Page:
Charlie Brown, Rowan County chief district court judge, spoke about criminal justice reform at the 50-State Summit on Public Safety, a first-of-its-kind event this week in Washington, D.C., that brought together voices from across the country to examine crime, corrections and behavioral health trends state by state.
Judge Brown was invited to speak about justice reinvestment - a nationwide, bipartisan movement to reform the criminal justice system, reduce recidivism, lower costs and use the savings to reinvest in public safety. North Carolina is considered a national leader in justice reinvestment, and Brown has been involved in the effort since 2010. He now leads the N.C. Sentencing and Policy Advisory Commission, which evaluates the progress of justice reinvestment in the state.
Brown and three others represented North Carolina at the Summit, held Nov. 13-14 and sponsored by the Council of State Governments Justice Center. Attendees included corrections leaders, law enforcement officials, key lawmakers and behavioral health professionals.
"Before the Justice Reinvestment Act was passed in North Carolina in 2011, 85 percent of prisoners were released without any supervision," said Judge Brown. "By adding post-release supervision to every single prison release as part of Justice Reinvestment, we have improved public safety."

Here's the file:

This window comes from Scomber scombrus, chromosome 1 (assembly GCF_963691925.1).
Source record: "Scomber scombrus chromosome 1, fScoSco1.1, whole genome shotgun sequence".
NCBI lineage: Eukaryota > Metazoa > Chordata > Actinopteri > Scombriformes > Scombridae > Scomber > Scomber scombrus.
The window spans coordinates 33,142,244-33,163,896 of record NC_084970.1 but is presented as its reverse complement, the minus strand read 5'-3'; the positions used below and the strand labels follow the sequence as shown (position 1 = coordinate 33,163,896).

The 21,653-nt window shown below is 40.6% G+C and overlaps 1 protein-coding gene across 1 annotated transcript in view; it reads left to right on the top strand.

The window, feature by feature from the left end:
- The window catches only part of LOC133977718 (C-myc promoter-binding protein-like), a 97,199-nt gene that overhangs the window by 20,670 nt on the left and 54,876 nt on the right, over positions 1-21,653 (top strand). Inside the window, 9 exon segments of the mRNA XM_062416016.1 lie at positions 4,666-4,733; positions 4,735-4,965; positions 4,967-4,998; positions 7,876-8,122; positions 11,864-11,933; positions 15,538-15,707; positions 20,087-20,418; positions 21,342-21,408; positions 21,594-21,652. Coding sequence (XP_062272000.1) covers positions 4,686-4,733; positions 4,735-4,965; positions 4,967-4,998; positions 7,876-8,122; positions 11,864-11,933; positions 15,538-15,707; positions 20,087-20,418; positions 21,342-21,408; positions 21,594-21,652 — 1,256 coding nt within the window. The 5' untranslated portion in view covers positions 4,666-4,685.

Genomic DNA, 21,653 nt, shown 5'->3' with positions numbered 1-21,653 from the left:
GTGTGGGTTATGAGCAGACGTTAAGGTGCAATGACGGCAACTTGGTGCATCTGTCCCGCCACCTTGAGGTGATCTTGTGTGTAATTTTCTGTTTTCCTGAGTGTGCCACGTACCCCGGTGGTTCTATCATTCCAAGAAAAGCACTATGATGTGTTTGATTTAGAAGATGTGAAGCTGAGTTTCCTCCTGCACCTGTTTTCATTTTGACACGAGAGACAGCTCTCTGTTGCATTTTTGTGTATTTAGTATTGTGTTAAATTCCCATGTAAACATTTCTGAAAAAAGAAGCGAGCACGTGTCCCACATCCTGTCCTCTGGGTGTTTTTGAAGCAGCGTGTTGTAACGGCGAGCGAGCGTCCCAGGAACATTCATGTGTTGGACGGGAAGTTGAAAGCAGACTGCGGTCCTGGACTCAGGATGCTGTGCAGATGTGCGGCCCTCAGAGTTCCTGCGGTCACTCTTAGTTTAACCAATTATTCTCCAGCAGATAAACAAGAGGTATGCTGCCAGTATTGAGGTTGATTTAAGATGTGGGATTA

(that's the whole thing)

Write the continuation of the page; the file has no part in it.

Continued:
Judge Brown said he thinks North Carolina should continue to support and enhance Justice Reinvestment initiatives, and he sees re-entry services - programs that support inmates upon release from prison as they re-join society - as a potential area of new focus. Re-entry services that are evidence-based and tailored to each community would further the goals put forward in the Justice Reinvestment Act, he said.
"Adding post-release supervision and other elements of the Justice Reinvestment Act have been very successful in improving public safety," Judge Brown said. "Now, the reform should continue by supporting re-entry programming that advances the gold standard of criminal justice system effectiveness: reduced recidivism."
The other North Carolina delegates to the 50-State Summit on Public Safety were N.C. Rep. Charles Graham, Nicole Sullivan with the N.C. Department of Public Safety, and Sonya Brown with the N.C. Department of Health and Human Services.
About N.C. Sentencing and Policy Advisory Commission
The North Carolina Sentencing and Policy Advisory Commission was created by the General Assembly in 1990 to make recommendations for the modification of sentencing laws and policies, and for the addition, deletion, or expansion of sentencing options as necessary to achieve policy goals. The Commission has 28 members drawn from all three branches of government; from all areas of the criminal justice system; and from the public.